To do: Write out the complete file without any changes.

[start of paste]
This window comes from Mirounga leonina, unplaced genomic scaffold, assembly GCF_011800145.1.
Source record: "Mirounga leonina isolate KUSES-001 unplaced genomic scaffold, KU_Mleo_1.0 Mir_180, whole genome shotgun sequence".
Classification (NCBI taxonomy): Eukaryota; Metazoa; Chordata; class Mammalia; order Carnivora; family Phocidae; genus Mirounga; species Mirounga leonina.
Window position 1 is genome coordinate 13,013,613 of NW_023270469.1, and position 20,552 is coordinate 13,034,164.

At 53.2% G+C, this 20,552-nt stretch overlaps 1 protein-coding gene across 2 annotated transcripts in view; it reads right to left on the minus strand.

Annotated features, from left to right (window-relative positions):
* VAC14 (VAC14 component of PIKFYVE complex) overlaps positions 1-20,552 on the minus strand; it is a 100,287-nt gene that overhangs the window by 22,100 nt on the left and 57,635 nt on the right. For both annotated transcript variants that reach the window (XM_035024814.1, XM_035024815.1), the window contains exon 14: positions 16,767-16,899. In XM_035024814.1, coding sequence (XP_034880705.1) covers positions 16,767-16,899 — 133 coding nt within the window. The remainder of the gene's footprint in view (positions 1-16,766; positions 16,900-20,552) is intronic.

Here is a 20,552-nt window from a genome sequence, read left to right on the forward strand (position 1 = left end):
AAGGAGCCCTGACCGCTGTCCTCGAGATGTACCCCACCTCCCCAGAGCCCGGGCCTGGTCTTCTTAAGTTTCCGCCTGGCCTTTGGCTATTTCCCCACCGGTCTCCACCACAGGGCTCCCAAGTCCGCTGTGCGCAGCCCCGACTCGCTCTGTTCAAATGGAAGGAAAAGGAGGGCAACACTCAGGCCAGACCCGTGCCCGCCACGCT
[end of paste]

This window comes from Mirounga leonina, unplaced genomic scaffold, assembly GCF_011800145.1.
Source record: "Mirounga leonina isolate KUSES-001 unplaced genomic scaffold, KU_Mleo_1.0 Mir_180, whole genome shotgun sequence".
Classification (NCBI taxonomy): Eukaryota; Metazoa; Chordata; class Mammalia; order Carnivora; family Phocidae; genus Mirounga; species Mirounga leonina.
Window position 1 is genome coordinate 13,013,613 of NW_023270469.1, and position 20,552 is coordinate 13,034,164.

At 53.2% G+C, this 20,552-nt stretch overlaps 1 protein-coding gene across 2 annotated transcripts in view; it reads right to left on the minus strand.

Annotated features, from left to right (window-relative positions):
* VAC14 (VAC14 component of PIKFYVE complex) overlaps positions 1-20,552 on the minus strand; it is a 100,287-nt gene that overhangs the window by 22,100 nt on the left and 57,635 nt on the right. For both annotated transcript variants that reach the window (XM_035024814.1, XM_035024815.1), the window contains exon 14: positions 16,767-16,899. In XM_035024814.1, coding sequence (XP_034880705.1) covers positions 16,767-16,899 — 133 coding nt within the window. The remainder of the gene's footprint in view (positions 1-16,766; positions 16,900-20,552) is intronic.

Here is a 20,552-nt window from a genome sequence, read left to right on the forward strand (position 1 = left end):
AAGGAGCCCTGACCGCTGTCCTCGAGATGTACCCCACCTCCCCAGAGCCCGGGCCTGGTCTTCTTAAGTTTCCGCCTGGCCTTTGGCTATTTCCCCACCGGTCTCCACCACAGGGCTCCCAAGTCCGCTGTGCGCAGCCCCGACTCGCTCTGTTCAAATGGAAGGAAAAGGAGGGCAACACTCAGGCCAGACCCGTGCCCGCCACGCT